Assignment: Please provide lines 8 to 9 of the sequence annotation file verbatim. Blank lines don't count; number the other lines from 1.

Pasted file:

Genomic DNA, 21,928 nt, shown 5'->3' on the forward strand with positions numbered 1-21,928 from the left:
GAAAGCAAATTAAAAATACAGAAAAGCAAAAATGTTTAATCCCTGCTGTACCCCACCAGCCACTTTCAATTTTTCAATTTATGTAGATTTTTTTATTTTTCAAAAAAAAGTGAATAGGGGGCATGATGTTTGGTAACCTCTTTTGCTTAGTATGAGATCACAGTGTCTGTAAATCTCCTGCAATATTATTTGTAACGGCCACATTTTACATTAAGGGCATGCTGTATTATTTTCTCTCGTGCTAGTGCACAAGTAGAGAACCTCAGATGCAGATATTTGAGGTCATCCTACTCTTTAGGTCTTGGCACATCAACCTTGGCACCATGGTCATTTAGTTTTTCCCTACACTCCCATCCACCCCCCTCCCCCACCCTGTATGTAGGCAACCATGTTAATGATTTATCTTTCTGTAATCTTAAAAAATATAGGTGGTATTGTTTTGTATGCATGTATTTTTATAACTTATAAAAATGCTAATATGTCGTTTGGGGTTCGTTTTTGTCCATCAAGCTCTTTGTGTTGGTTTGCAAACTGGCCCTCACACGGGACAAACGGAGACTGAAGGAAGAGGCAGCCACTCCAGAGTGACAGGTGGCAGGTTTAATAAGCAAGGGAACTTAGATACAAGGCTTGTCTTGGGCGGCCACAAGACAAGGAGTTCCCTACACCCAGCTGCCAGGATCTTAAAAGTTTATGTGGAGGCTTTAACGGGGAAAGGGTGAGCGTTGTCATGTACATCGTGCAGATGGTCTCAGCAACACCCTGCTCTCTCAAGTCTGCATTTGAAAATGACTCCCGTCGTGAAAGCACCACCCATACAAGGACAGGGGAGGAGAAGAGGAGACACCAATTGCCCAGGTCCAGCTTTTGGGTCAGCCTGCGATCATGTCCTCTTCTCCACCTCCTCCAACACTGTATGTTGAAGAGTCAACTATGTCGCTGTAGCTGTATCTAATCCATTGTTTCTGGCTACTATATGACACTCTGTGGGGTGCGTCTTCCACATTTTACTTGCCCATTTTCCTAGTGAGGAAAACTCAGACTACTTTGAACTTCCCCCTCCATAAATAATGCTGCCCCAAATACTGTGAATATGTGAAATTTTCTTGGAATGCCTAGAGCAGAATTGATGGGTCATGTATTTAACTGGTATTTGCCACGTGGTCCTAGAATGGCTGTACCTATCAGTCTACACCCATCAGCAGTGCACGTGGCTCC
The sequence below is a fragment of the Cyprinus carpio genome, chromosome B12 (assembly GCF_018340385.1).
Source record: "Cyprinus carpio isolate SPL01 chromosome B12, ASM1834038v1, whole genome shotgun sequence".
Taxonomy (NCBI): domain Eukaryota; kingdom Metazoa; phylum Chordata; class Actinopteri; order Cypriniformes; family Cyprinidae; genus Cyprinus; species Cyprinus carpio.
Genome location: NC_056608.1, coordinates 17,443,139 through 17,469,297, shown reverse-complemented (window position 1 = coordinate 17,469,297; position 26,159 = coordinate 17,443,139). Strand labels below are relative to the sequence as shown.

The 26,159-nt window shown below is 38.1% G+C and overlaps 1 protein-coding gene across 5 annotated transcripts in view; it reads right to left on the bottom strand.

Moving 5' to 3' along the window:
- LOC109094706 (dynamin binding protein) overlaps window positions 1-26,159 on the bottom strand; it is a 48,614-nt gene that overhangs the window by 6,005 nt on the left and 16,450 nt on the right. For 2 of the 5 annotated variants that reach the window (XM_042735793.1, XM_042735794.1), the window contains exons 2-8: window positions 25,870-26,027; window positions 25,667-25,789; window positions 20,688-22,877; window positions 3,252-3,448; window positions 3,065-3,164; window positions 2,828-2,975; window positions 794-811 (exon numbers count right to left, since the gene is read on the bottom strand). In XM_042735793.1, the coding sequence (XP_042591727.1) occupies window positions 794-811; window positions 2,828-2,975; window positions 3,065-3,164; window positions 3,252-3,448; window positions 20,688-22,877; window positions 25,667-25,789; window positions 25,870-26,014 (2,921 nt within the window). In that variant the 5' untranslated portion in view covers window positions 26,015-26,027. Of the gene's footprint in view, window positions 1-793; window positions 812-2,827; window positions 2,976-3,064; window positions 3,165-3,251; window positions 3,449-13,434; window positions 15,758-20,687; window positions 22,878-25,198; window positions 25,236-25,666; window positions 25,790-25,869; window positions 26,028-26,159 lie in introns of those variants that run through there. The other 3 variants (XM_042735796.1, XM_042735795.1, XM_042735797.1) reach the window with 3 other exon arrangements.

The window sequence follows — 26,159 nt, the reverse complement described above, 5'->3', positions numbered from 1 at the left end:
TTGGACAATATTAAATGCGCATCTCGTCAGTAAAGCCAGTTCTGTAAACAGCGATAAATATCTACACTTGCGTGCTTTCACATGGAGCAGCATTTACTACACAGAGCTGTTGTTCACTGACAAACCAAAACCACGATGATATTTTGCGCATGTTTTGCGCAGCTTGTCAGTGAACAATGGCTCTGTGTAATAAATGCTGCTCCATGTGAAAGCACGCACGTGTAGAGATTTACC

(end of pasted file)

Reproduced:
Moving 5' to 3' along the window:
- LOC109094706 (dynamin binding protein) overlaps window positions 1-26,159 on the bottom strand; it is a 48,614-nt gene that overhangs the window by 6,005 nt on the left and 16,450 nt on the right. For 2 of the 5 annotated variants that reach the window (XM_042735793.1, XM_042735794.1), the window contains exons 2-8: window positions 25,870-26,027; window positions 25,667-25,789; window positions 20,688-22,877; window positions 3,252-3,448; window positions 3,065-3,164; window positions 2,828-2,975; window positions 794-811 (exon numbers count right to left, since the gene is read on the bottom strand). In XM_042735793.1, the coding sequence (XP_042591727.1) occupies window positions 794-811; window positions 2,828-2,975; window positions 3,065-3,164; window positions 3,252-3,448; window positions 20,688-22,877; window positions 25,667-25,789; window positions 25,870-26,014 (2,921 nt within the window). In that variant the 5' untranslated portion in view covers window positions 26,015-26,027. Of the gene's footprint in view, window positions 1-793; window positions 812-2,827; window positions 2,976-3,064; window positions 3,165-3,251; window positions 3,449-13,434; window positions 15,758-20,687; window positions 22,878-25,198; window positions 25,236-25,666; window positions 25,790-25,869; window positions 26,028-26,159 lie in introns of those variants that run through there. The other 3 variants (XM_042735796.1, XM_042735795.1, XM_042735797.1) reach the window with 3 other exon arrangements.